I freaking love her parents- perfect casting. I hope we see a lot more of them. This is of course the opposite of how I feel about Ma (who I keep hoping will get hit by a bus). I truly can't wait to see them with Mindy and Rishi. I love Brennan so I was thrilled to see him and thought JGL did so amazing and you just know he is a pro the way he committed to his lines. Loved how Mindy was able to show how Mindy and Danny make each other better, except I didn't buy that Mindy would cheat if it wasn't Danny she never did prior. However, like you said it was her nightmare. I did miss Tamara, she really adds a lot to the show and I miss Peter more then words can say.

    I didn't like how Danny didn't know what Danny's father looked like. This was suppose to be the father of the love of her life and and he didn't know what he looked like? It is hard to believe he truly loves her when he can't care about her family. Its either that or he is just racist which isn't great considering he is about to have an Indian child.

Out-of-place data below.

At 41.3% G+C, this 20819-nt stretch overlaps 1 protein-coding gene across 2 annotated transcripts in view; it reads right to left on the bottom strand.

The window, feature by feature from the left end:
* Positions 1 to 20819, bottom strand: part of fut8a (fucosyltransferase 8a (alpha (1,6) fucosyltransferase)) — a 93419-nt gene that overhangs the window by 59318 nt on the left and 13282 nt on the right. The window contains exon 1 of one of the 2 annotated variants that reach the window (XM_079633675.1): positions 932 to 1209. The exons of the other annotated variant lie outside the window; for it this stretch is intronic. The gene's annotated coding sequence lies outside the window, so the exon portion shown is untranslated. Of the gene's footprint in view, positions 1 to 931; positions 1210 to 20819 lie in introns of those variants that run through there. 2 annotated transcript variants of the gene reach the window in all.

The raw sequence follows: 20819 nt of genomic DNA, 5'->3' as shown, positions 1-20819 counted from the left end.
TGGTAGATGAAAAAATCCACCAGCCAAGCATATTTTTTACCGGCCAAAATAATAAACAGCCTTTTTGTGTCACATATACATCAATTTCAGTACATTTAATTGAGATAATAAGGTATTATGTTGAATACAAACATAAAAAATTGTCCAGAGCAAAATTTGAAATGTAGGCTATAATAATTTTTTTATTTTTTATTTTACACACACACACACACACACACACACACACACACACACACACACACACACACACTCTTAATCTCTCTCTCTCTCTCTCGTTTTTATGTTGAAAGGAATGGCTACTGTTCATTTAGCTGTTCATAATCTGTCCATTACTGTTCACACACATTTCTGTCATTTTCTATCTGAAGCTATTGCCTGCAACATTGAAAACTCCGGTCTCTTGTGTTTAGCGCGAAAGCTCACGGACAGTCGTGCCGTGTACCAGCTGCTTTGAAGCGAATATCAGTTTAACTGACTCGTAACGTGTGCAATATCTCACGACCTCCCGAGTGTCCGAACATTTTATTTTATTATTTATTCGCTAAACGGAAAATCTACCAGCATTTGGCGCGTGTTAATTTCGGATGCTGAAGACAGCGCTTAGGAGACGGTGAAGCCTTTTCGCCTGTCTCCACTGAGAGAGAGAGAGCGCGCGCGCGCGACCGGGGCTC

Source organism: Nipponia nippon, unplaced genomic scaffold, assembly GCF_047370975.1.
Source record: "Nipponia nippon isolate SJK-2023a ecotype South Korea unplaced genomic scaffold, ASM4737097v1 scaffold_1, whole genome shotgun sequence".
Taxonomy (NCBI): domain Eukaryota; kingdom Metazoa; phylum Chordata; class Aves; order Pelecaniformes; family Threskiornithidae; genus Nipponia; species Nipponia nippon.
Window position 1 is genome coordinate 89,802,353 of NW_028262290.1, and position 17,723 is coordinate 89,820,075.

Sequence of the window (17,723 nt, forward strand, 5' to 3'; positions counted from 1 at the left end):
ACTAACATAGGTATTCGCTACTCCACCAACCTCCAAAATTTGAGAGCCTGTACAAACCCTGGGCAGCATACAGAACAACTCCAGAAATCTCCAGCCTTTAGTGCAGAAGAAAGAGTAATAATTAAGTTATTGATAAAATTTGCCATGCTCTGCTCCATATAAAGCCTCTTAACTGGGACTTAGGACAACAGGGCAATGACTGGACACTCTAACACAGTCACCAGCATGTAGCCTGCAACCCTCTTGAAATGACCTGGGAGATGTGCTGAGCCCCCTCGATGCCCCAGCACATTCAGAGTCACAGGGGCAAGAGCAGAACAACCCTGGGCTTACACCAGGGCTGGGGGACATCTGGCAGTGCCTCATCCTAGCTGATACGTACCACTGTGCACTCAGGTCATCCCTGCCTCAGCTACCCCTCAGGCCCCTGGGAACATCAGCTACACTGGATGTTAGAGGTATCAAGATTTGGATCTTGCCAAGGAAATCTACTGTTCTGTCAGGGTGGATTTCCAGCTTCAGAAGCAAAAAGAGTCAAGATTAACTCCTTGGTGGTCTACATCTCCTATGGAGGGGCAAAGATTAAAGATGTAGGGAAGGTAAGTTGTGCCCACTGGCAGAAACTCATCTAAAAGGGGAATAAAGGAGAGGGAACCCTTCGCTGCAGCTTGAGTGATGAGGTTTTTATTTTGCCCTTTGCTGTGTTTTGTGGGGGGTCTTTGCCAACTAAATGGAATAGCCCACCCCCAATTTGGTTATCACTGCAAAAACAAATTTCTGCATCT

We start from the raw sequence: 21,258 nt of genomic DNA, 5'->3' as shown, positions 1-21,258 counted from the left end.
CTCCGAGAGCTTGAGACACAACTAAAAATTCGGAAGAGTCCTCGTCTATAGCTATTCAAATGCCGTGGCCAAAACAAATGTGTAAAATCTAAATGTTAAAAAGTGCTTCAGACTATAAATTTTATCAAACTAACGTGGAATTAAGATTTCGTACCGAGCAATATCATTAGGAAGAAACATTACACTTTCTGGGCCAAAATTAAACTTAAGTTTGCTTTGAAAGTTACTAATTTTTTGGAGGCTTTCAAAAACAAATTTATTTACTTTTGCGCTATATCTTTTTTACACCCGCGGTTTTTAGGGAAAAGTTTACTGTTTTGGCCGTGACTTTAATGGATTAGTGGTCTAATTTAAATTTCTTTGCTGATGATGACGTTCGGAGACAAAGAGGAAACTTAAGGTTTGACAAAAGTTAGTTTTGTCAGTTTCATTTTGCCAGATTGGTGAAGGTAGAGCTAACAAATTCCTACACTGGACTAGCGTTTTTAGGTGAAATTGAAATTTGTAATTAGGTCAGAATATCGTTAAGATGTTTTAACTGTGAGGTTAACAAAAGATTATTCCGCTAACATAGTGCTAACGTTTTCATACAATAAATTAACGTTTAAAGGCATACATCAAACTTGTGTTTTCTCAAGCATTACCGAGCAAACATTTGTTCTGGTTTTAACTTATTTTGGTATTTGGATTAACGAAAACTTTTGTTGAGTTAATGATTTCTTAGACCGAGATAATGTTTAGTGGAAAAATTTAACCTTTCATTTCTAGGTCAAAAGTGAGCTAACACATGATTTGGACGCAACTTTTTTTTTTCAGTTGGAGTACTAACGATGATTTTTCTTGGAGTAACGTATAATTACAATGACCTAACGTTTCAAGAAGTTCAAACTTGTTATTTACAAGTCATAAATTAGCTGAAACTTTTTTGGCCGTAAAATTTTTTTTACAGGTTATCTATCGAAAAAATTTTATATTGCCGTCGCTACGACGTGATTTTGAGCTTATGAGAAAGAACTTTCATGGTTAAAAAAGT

I thought it was a great episode, I loved the fight in the rain. The proposal was sweet, but I still need Mindy to call Danny on his crap. He started the marriage talk first, he knew what Mindy wanted before he started anything romantic so to get involved with her knowing what she wanted and promising it to her when he knew he didn't want to offer it because of his issues is inexcusable and Mindy is allowed to be angry. I am hoping that there are some residual issues that pop up over the season.

    Overall I thought it was amazing and I am really excited for the season.